I’ve been thinking quite a bit about food recently. Granted, this soon after the festive excesses of the Christmas/New Year period, the last thing you may want to read about is food, but please bear with me for a while.
Recent debate over in Chia Suan Chong’s Devil’s Advocate blog series drew my attention back once more to an analogy which links teaching and food: the idea of lesson recipes.
“First, pre-heat the oven to 220°c”
The metaphor of a recipe pervades discussion of lesson structure both at pre-service level and beyond. There was even a highly popular book based on this analogy.
There was a trainee teacher on my last CELTA course who had come to us without any academic background to speak of but with a wealth of life experience; in the end, he turned out to be one of the most interesting trainees I’ve worked with. Continue reading →
On our CELTA courses up to now, we have maintained an approach to finding out what our trainees thought about their teaching that is fairly typical of such courses: we ask them to write a self-evaluation after they have taught, which they submit to us before we sit down with them to discuss the lesson. Continue reading →
A common feature of many initial teacher training programmes is a strong emphasis on detailed paper-based lesson planning. Whether this actually increases teacher preparedness to teach is questionable.
Prompted by a TED Talk on Security Theatre and risk assessment, I suggest that focusing on anticipating problems and trying to eliminate perceived lack of control in lessons may not be helping new teachers truly come to terms with the realities of the classroom.
A few weeks back I was working with a group of CEF B2 learners. I had recently returned from a holiday in France and had brought a souvenir back with me: a pocket knife made by hand in the traditional heart of French blade-making, Thiers.
The knife itself (as you can see in the picture) is not particularly attractive or interesting – there were many other shinier, more beautifully made display pieces in the dozens of specialist shops in the town.
But this was the one that had found its way from a mediaeval town in France into a language class in a Hanseatic town in Germany. Continue reading →
Hi Anthony, I had an interesting chat with some other TEFLers and 1 person was positive that pre-CELTA teaching really helped him on his CELTA. This would fit in with reflection but do you think it’s important to only accept people with some teaching exp or even to recommend they get some before starting?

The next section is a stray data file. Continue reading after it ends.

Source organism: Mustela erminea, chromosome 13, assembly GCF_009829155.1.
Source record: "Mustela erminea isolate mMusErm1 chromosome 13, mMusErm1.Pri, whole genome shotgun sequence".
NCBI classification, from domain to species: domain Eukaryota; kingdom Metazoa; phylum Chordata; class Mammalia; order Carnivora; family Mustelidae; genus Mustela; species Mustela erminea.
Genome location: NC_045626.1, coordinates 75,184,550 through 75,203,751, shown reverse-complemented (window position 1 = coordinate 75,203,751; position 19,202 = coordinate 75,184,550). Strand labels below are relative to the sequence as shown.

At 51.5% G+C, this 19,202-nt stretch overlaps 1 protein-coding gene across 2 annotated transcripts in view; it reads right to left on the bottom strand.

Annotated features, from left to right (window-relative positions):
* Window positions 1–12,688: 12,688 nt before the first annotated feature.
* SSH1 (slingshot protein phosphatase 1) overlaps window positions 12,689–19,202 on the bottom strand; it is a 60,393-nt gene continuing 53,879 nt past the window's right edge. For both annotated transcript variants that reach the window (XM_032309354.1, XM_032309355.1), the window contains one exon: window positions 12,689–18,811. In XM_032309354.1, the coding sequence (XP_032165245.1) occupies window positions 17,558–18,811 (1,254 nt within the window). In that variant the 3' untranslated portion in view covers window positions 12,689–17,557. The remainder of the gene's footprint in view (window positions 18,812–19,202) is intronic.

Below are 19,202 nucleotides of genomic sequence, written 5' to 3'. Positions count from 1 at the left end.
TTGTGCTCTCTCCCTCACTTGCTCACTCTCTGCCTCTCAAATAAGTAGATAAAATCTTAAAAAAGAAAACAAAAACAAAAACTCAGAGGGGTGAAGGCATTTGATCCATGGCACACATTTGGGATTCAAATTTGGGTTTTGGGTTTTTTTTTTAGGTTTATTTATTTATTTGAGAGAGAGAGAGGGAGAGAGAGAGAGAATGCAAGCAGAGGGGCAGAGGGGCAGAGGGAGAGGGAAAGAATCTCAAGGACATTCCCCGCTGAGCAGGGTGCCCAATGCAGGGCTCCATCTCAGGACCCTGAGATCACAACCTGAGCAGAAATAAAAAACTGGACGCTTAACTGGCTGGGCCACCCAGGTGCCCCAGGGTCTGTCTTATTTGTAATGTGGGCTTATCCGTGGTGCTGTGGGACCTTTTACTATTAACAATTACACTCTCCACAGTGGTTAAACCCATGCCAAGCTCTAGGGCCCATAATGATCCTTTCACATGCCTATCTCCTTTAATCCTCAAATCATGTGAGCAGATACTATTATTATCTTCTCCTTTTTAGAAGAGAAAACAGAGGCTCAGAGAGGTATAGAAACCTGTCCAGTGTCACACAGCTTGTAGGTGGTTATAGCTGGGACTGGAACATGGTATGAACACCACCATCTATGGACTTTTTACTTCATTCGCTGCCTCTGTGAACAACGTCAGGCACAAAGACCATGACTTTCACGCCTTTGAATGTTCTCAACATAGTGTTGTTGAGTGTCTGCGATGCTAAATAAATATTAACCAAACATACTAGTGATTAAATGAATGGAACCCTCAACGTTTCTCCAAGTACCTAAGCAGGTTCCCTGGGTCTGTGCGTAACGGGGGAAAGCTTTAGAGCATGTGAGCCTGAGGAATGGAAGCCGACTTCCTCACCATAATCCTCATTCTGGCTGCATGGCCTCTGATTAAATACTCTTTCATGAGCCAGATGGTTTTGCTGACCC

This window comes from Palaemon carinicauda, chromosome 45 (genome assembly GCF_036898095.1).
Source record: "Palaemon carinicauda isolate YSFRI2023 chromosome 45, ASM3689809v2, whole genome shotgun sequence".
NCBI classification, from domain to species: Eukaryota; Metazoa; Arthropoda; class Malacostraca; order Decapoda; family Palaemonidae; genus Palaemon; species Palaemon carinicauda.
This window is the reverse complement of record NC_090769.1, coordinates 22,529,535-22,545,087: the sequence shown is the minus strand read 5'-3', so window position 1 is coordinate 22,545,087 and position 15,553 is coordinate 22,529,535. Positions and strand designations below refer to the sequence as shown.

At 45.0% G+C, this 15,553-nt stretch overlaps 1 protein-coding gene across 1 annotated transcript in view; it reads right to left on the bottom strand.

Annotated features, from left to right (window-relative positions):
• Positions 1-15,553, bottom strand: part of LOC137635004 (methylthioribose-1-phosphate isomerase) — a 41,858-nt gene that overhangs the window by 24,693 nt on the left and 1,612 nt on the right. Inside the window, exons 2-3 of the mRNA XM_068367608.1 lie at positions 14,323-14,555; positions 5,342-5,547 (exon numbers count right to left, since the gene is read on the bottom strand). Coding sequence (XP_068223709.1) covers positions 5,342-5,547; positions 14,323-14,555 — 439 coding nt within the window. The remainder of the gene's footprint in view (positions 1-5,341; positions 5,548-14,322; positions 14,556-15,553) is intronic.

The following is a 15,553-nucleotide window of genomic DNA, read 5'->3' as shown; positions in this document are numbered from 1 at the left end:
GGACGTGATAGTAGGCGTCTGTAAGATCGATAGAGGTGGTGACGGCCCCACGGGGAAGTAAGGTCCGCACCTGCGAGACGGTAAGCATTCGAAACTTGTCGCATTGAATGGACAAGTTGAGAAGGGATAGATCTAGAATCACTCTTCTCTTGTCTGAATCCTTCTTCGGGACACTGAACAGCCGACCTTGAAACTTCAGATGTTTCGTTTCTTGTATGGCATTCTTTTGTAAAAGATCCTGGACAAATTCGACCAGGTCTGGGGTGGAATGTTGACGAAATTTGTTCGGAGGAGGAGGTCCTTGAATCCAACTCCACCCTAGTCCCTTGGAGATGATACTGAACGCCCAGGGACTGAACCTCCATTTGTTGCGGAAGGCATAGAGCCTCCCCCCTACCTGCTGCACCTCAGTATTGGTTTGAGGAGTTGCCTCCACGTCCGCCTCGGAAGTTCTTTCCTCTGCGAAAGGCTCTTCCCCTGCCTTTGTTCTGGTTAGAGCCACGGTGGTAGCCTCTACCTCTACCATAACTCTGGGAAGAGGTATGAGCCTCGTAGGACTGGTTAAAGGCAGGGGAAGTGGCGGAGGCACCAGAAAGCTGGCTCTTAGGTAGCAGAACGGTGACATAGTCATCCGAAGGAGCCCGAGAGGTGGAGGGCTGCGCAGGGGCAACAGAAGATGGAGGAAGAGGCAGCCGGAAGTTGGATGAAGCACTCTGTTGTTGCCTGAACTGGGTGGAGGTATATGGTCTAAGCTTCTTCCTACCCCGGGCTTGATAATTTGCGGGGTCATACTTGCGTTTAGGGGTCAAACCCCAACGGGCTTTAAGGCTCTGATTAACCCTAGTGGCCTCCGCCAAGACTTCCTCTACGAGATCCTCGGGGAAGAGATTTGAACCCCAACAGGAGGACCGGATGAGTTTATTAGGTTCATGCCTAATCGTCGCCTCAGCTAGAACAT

I replied that I thought prior language teaching experience was less important to me than prior language learning experience, and this post started life as an explanation of that view.
However, it also got me thinking about the whole issue of experience and the problems related to working with it. Continue reading →
Izzy and I have just returned from the IATEFL conference in Harrogate, UK – a 4-day whirlwind of ideas and experiences. One reason for going was to hold a workshop on our recent attempts to approach CELTA teacher Training in a Dogme-like fashion, and to help beginning teachers learn to teach this way from scratch. We were were videoed for the online version of the Conference, Harrogate Online, so we can share it with you here:
We would love to know what you make of it – the audience at the conference and online at the virtual conference were positive about what we had to say and how we went about saying it – which was gratifying as we were both scared about being first-time presenters!
We have added dedicated pages for both this video and an online interview we were asked to do for the online conference after our presentation. We had a great time and would like to thank everyone we met and spent time with!
We are language teachers and teacher trainers working on initial teacher training courses in Hamburg, Germany. During the course of our work we have constantly sought to refine our course design and delivery so that it provides the best training experience for the people who come to us as possible. Over the years this has led to us looking closely at the syllabus requirements of the awarding body that we work with, Cambridge ESOL, as well as “best practice” as embodied in the course design of other centres that we are in contact with.
We were proud of the course that we had developed over time and this pride did not seem entirely unfounded: our graduates gave us consistently positive feedback; external assessors and moderators were almost always very happy with our work; colleagues familiar with our approach regularly asked to borrow our ideas. Resting one our laurels would have seemed a reasonable position to take, on the face of it. Continue reading →